Opera plays chicken with Apple iPhone police
Interpret this, cultkeepers
Opera's Jesus Phone play is more clever than you think.
Yesterday, the Norwegian browser makers let it be known that at next week's Mobile World Congress in Barcelona, they will publicly unveil an iPhone incarnation of their Opera Mini mobile browser. The general assumption is that Steve Jobs and cult won't actually let the thing onto their handheld status symbol - and that may be the case - but the Norwegians have at least ensured that if the Apple App Store police do reject the browser, they'll have to dig mighty deep into their bag of doublespeak.
As it stands, Apple does allow third-party browsers into the iPhone App Store - but only if they use the same WebKit rendering engine as its own Safari iPhone browser. The App Store police have been approving such browsers for about a year.
But the Jesus Phone isn't a place where you can run a serious Safari competitor. There's no Opera, Firefox, Chrome, or, well, Internet Explorer. Unless they use Apple's APIs or interpreters, third-party iPhone applications are barred from executing their own code .
"An Application may not itself install or launch other executable code by any means, including without limitation through the use of a plug-in architecture, calling other frameworks, other APIs or otherwise," reads the terms and conditions attached to Apple's iPhone SDK. "No interpreted code may be downloaded and used in an Application except for code that is interpreted and run by Apple’s Published APIs and built in interpreter(s)."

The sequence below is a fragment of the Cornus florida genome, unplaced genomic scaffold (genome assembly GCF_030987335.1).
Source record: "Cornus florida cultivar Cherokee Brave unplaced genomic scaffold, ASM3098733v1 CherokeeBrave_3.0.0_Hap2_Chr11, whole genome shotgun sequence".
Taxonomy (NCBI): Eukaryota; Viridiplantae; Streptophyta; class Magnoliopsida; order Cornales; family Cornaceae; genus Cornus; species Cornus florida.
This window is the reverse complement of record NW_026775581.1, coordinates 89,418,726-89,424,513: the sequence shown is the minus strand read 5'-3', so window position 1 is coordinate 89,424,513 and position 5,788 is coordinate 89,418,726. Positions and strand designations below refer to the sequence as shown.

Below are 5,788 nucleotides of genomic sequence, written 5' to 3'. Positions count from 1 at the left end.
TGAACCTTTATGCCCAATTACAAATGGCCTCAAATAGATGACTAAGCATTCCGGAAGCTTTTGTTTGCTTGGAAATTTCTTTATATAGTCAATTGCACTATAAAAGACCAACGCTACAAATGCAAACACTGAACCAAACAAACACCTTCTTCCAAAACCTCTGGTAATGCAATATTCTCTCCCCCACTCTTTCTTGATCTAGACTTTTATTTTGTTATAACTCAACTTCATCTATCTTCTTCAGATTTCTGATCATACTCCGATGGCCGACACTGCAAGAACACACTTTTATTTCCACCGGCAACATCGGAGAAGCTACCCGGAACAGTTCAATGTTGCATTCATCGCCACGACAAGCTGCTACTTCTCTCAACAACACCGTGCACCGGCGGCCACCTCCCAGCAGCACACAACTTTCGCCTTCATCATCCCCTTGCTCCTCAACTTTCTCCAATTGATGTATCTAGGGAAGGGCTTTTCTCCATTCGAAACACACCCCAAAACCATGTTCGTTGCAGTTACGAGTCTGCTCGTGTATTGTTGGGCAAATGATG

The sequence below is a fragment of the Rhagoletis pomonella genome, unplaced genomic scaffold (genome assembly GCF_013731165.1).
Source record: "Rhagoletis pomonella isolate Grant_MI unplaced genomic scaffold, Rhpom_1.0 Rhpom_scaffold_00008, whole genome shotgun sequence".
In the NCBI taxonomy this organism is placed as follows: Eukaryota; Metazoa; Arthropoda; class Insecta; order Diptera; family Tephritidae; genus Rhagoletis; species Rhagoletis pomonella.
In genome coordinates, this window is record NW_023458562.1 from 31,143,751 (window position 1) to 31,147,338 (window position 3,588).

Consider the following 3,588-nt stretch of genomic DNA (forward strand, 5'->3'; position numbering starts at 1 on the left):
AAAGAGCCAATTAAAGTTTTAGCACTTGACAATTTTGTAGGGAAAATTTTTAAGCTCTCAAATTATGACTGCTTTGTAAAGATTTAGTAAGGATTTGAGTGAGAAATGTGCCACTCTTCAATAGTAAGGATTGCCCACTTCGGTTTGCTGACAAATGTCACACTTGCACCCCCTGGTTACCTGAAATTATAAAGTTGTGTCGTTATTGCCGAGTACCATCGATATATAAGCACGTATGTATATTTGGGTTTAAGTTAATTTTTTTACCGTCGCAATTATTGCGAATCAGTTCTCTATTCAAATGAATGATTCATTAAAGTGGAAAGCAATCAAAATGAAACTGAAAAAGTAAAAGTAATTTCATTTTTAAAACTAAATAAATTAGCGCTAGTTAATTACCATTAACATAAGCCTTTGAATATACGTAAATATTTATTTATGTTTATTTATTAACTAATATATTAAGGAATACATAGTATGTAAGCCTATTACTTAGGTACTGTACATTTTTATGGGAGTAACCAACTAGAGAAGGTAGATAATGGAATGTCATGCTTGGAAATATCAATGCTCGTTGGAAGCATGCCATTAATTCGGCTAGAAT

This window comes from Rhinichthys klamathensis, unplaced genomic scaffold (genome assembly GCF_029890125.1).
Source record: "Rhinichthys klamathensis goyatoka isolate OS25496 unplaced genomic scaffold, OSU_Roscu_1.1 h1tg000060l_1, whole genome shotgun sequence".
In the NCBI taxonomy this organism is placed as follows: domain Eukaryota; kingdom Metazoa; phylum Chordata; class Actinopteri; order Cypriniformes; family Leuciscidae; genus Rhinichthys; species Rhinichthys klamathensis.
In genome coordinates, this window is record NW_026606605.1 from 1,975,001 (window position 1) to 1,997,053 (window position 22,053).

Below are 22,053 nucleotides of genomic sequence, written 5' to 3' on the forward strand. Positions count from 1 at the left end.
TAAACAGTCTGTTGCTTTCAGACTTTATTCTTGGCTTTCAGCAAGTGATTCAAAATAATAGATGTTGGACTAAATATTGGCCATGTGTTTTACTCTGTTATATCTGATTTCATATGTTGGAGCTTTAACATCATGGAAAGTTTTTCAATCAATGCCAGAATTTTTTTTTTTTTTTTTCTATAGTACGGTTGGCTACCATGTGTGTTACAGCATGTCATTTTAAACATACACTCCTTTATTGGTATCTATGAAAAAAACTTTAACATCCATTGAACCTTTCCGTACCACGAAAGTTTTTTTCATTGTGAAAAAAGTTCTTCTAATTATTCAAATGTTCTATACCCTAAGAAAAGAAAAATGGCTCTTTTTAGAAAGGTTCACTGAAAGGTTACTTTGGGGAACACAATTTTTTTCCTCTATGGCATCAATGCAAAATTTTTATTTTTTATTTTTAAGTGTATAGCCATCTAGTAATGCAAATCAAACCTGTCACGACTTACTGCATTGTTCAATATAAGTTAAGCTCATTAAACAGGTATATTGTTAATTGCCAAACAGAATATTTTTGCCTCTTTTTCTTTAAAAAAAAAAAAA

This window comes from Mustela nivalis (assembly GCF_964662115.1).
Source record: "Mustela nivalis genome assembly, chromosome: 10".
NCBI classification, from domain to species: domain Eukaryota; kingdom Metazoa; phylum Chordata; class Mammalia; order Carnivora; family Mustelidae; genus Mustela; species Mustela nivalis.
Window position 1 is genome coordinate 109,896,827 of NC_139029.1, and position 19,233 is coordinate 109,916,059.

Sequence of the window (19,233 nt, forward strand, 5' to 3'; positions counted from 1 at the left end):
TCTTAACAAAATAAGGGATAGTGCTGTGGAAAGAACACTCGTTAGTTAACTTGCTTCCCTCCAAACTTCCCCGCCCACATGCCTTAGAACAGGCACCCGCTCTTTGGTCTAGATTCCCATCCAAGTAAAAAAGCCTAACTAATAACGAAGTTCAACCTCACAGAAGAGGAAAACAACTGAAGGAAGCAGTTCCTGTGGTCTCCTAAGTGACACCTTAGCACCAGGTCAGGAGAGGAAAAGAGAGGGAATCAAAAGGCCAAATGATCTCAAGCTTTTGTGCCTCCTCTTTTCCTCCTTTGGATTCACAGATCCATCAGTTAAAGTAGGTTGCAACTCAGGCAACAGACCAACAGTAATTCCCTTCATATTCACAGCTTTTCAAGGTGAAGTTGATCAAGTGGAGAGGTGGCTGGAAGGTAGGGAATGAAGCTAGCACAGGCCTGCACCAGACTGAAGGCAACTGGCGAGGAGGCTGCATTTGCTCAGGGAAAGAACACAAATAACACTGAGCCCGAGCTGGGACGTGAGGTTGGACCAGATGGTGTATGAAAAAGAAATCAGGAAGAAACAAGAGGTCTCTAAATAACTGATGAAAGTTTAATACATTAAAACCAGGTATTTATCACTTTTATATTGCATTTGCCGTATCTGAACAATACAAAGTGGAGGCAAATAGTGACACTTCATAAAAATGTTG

These two famous sentences also bar Adobe Flash and Java from the Jesus Phone - not to mention the imminent Apple iPad.
With these draconian conditions in place, Mozilla won't even attempt a browser for the iPhone. " Mozilla director of community development Asa Dotzler tells The Reg that the open source outfit has no interest in taking Firefox where "it's not wanted." And though Opera has admitted to prototyping an iPhone version of Opera Mini in the past, it never actually submitted the browser to the iPhone App Store.
Opera finds Jesus
In fact, it still hasn't submitted the browser to the App Store. And chief development officer Christen Krogh tells The Reg that the company hasn't been in touch with Apple over the matter at all. Never mind that when we sat down with Opera co-founder Jon von Tetzchner in the fall, he seemed to hint that Apple talks were in the works.
But Opera has now completed a version of Opera Mini for the iPhone. And it will unveil the thing before submitting it to the App Store - an apparent effort to force Apple's hand. And force Apple's hand it will.
Yes, Opera Mini is normally a Java application. But the iPhone version runs natively - and it will not interpret code. Like existing incarnations of Opera Mini, the iPhone version taps into proxy servers that intercept and compress webpages before sending them down to the client. This speeds download times - making the browser ideal for slower web connections - but it also means that Mini doesn't run its own webcode.
"The proxy servers take down web content and transcode it into a compressed and static content format," says Krogh. "There is no code execution or any scripting language running on the client."
From where Opera is sitting, its new browser does not violate Apple's SDK. That's why the company has chosen to port Mini to the iPhone, and not its Opera Mobile browser. And that's why the company believes Apple will approve the thing.
"We're not being cheeky," Krogh says. "We think they will approve it. The way we read the requirements and regulations, it clearly falls within that category of applications that can be approved...and it really is a different thing than iPhone Safari. It saves bandwidth. It makes it possible to surf the web when you're roaming on a network outside your native geography. And it's faster."
Why hasn't the company tried this in the past? "We figured we would synchronize the delivery of Opera Mini on the iPhone platform with the next generation of Opera Mini and Opera Mobile [on other platforms]," Krogh says. "Right around this time, we will be releasing Opera Mobile 10 on a number platforms and we're releasing Opera Mini 5 for J2ME, BREW, and other platforms."